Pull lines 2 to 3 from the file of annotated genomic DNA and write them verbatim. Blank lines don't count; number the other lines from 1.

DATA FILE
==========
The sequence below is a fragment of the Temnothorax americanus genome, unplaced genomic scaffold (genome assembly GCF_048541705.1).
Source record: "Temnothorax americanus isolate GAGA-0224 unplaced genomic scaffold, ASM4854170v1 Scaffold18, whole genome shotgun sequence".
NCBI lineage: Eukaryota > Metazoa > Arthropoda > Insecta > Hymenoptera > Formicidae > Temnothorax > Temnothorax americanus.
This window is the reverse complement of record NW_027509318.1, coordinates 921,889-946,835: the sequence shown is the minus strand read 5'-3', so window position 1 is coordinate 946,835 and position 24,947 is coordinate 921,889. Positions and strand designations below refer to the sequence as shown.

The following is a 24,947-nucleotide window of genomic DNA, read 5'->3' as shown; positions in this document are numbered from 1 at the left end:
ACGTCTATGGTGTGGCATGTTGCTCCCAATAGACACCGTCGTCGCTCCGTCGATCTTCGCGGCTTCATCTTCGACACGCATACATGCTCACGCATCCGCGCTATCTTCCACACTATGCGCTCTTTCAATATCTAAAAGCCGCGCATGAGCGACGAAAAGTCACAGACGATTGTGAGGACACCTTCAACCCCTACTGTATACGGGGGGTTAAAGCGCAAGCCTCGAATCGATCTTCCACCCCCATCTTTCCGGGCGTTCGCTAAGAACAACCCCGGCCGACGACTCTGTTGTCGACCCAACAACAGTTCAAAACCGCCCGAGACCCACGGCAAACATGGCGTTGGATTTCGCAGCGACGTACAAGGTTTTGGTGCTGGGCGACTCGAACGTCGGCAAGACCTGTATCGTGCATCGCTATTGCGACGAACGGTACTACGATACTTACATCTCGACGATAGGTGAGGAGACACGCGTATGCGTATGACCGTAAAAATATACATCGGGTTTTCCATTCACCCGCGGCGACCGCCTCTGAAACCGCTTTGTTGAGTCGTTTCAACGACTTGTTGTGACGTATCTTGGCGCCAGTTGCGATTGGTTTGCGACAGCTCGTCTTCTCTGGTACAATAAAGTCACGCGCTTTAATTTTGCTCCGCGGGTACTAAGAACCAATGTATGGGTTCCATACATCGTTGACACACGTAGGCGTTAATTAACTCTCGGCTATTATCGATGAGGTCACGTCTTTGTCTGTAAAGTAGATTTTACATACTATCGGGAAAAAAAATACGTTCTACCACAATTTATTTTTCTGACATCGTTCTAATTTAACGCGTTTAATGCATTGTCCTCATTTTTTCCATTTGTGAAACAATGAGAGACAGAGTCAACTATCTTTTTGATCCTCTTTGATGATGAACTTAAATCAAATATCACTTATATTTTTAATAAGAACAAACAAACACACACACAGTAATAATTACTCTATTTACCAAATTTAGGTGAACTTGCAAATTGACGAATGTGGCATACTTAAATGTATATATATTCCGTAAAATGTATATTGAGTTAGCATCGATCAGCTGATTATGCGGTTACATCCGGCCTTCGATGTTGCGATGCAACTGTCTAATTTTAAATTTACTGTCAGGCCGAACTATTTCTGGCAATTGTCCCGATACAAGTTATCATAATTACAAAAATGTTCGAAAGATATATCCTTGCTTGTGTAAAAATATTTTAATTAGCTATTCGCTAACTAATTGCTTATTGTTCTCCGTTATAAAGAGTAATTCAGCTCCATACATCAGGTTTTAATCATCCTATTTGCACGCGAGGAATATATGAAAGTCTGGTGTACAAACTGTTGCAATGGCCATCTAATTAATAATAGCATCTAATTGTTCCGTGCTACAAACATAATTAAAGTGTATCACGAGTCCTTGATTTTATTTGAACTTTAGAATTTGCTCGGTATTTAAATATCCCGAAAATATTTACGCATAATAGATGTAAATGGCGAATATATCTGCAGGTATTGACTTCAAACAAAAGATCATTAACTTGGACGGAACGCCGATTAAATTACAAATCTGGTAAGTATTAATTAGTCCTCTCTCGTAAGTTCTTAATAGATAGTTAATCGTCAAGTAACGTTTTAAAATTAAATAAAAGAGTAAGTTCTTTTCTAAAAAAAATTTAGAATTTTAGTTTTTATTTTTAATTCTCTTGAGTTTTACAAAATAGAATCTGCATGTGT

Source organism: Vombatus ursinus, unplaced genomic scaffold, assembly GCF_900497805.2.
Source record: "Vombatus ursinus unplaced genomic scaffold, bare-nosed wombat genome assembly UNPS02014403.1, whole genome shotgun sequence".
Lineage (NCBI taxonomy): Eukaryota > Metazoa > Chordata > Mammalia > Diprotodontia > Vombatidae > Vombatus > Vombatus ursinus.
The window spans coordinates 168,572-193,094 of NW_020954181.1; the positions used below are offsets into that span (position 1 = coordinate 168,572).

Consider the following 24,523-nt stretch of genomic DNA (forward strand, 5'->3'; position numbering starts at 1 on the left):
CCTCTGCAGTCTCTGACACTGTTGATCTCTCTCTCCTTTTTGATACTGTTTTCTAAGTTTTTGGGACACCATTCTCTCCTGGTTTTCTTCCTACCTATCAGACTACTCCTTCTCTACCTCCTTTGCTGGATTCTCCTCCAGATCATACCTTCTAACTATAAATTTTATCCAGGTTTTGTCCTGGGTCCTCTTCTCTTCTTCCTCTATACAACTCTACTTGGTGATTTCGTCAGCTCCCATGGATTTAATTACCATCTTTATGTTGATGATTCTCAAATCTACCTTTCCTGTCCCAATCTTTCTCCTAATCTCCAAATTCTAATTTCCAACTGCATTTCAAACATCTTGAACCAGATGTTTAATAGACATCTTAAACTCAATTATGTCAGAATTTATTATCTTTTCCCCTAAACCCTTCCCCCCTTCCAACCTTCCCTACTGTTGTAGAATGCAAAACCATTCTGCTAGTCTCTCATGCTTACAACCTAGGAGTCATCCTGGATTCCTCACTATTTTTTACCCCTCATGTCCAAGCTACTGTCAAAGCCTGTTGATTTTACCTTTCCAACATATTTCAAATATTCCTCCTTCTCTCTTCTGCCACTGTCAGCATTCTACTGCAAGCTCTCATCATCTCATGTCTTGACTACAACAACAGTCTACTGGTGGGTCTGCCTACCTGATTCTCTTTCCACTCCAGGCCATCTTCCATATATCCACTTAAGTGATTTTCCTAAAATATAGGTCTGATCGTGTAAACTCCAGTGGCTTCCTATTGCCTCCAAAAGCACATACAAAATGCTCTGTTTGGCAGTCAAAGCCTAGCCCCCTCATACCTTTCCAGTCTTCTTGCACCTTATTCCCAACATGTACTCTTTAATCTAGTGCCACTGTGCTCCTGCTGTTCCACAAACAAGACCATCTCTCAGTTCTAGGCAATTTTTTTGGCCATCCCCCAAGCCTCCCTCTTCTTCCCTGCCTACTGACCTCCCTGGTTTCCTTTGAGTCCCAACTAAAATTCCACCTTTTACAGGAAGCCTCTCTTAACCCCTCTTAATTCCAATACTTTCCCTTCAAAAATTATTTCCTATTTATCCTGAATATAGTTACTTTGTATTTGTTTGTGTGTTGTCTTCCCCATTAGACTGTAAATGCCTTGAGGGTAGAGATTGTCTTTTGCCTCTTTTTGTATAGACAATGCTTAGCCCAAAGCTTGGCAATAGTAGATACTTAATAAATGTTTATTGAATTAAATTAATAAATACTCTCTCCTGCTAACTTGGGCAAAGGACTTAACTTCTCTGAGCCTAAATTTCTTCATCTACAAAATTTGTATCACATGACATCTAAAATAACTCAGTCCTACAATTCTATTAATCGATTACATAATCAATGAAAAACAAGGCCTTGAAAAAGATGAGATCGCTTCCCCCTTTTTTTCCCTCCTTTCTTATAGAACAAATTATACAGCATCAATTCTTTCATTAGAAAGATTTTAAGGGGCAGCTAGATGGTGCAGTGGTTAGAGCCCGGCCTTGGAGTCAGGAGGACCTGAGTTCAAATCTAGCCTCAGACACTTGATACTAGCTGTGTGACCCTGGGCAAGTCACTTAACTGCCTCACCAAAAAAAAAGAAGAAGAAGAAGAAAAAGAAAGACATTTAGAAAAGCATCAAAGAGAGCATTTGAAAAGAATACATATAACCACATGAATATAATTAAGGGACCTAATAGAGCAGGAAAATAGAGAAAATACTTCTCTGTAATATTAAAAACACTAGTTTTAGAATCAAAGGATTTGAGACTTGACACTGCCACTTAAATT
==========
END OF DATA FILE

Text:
Source record: "Temnothorax americanus isolate GAGA-0224 unplaced genomic scaffold, ASM4854170v1 Scaffold18, whole genome shotgun sequence".
NCBI lineage: Eukaryota > Metazoa > Arthropoda > Insecta > Hymenoptera > Formicidae > Temnothorax > Temnothorax americanus.